From Wikipedia, the free encyclopedia - View original article
The cigarette lighter receptacle in an automobile, initially designed to power an electrically heated cigarette lighter, became a de facto standard DC connector to supply electrical power for portable accessories used in or near an automobile. While the cigarette lighter receptacle is a common feature of automobiles, as a DC power connector it has the disadvantage of relatively low current rating and poor contact stability.
Examples of devices that can be operated from a cigarette lighter receptacle include lights, fans, beverage heating devices, and small motorized tools such as gas compressors for inflating tires. Many portable electronic devices such as music players or mobile telephones use a cigarette lighter receptacle to recharge their internal batteries or to directly operate from the vehicle electrical system. Adapters for electronic devices may change voltage to be compatible with the supplied device. Devices that require alternating-current mains electricity can be operated with a plug-in inverter.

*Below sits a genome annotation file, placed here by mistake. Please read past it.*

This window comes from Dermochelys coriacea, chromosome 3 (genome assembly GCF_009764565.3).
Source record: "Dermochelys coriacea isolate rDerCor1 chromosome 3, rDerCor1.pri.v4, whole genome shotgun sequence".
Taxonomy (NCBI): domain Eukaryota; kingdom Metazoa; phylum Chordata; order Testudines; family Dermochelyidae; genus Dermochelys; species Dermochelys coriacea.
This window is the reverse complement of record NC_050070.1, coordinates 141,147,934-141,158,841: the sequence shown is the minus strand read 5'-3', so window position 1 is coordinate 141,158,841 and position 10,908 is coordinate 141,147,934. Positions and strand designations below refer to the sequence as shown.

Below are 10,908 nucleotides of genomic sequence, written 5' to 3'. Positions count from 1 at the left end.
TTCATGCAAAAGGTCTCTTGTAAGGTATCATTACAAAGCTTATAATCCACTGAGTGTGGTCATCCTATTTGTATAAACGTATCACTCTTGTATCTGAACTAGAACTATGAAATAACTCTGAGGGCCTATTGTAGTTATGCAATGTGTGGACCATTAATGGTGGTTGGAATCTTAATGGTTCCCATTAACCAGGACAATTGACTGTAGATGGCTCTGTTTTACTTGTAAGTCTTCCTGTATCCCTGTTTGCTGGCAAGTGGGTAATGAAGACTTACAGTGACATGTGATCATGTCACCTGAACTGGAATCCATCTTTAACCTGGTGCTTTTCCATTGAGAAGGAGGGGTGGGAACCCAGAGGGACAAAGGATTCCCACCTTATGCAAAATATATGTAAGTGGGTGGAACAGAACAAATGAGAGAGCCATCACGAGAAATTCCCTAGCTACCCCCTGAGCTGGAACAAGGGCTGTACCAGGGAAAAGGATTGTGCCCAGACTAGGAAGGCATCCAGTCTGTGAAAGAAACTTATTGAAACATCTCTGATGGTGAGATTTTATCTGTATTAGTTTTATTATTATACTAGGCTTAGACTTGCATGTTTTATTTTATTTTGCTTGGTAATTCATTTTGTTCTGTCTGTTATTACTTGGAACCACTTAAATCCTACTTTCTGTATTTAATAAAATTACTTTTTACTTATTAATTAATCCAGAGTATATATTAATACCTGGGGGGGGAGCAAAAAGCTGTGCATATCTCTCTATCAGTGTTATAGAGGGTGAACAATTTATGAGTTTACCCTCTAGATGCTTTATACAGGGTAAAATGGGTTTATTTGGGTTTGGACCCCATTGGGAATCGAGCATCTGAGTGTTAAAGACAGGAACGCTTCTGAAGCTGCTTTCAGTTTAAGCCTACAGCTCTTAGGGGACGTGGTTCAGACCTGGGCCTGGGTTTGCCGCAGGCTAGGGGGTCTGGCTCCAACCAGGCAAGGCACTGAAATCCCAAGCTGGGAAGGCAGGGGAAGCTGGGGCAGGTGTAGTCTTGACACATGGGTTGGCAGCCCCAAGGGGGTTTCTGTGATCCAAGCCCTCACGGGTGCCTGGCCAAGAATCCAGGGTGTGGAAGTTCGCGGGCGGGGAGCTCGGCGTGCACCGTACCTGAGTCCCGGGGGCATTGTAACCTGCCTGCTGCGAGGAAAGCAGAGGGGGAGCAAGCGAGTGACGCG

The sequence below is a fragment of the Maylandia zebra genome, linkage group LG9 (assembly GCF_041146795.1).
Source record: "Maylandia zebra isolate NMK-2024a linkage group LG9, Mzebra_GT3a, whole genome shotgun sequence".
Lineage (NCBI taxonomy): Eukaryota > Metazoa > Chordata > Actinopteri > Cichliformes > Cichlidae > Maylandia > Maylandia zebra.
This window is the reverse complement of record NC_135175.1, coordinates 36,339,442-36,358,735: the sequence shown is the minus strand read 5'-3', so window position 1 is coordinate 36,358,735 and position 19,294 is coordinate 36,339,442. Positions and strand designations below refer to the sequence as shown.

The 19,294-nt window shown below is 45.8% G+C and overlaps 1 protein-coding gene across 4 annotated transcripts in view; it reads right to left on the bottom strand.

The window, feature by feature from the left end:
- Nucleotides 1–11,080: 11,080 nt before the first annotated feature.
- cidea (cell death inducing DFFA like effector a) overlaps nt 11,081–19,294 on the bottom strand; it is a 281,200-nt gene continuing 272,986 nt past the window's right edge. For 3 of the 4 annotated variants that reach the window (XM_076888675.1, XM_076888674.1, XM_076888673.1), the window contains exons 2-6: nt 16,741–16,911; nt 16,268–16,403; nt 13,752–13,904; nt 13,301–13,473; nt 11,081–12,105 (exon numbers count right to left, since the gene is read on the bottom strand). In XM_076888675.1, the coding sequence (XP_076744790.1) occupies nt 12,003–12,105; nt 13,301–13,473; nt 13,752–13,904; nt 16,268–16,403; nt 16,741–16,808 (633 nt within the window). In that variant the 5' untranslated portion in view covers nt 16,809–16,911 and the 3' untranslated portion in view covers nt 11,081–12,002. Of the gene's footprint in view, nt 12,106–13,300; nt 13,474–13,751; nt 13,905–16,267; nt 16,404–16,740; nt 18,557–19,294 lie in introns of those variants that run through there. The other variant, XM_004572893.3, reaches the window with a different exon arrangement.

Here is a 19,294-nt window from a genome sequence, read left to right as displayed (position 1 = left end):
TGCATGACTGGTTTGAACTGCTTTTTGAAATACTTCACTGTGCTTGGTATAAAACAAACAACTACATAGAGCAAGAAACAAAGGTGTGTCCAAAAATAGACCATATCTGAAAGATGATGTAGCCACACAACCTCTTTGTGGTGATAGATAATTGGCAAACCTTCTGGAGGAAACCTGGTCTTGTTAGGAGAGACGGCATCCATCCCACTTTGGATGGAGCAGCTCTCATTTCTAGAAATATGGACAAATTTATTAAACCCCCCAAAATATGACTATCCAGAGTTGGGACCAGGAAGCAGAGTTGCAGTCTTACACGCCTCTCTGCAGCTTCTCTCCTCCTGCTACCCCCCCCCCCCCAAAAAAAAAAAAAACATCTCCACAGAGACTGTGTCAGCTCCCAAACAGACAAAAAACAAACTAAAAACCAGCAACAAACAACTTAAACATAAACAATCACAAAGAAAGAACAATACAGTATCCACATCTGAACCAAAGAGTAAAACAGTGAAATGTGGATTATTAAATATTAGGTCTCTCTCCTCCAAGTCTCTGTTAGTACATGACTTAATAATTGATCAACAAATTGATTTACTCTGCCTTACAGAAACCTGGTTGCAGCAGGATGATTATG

Currently, automobiles may provide several 12 V receptacles that are intended only to operate accessories and that are not to be used with a cigarette lighter. Car manufacturers may make a cigarette lighter an optional extra-cost accessory. Usually, only one 12 V receptacle near the driver will accommodate an actual cigarette lighter, with other receptacles designated as "12 V auxiliary power outlets" which are not physically able to power a car lighter.